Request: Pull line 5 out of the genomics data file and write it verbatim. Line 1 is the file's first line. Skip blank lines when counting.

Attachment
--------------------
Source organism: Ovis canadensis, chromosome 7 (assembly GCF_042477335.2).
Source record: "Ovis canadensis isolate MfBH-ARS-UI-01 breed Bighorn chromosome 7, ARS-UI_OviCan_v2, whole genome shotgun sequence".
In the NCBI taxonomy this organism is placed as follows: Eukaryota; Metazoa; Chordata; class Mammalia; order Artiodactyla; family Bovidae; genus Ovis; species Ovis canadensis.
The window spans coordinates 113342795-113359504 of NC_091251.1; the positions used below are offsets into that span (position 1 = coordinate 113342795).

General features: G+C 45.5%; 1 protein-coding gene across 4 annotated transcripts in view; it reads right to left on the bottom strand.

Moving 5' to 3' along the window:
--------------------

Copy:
General features: G+C 45.5%; 1 protein-coding gene across 4 annotated transcripts in view; it reads right to left on the bottom strand.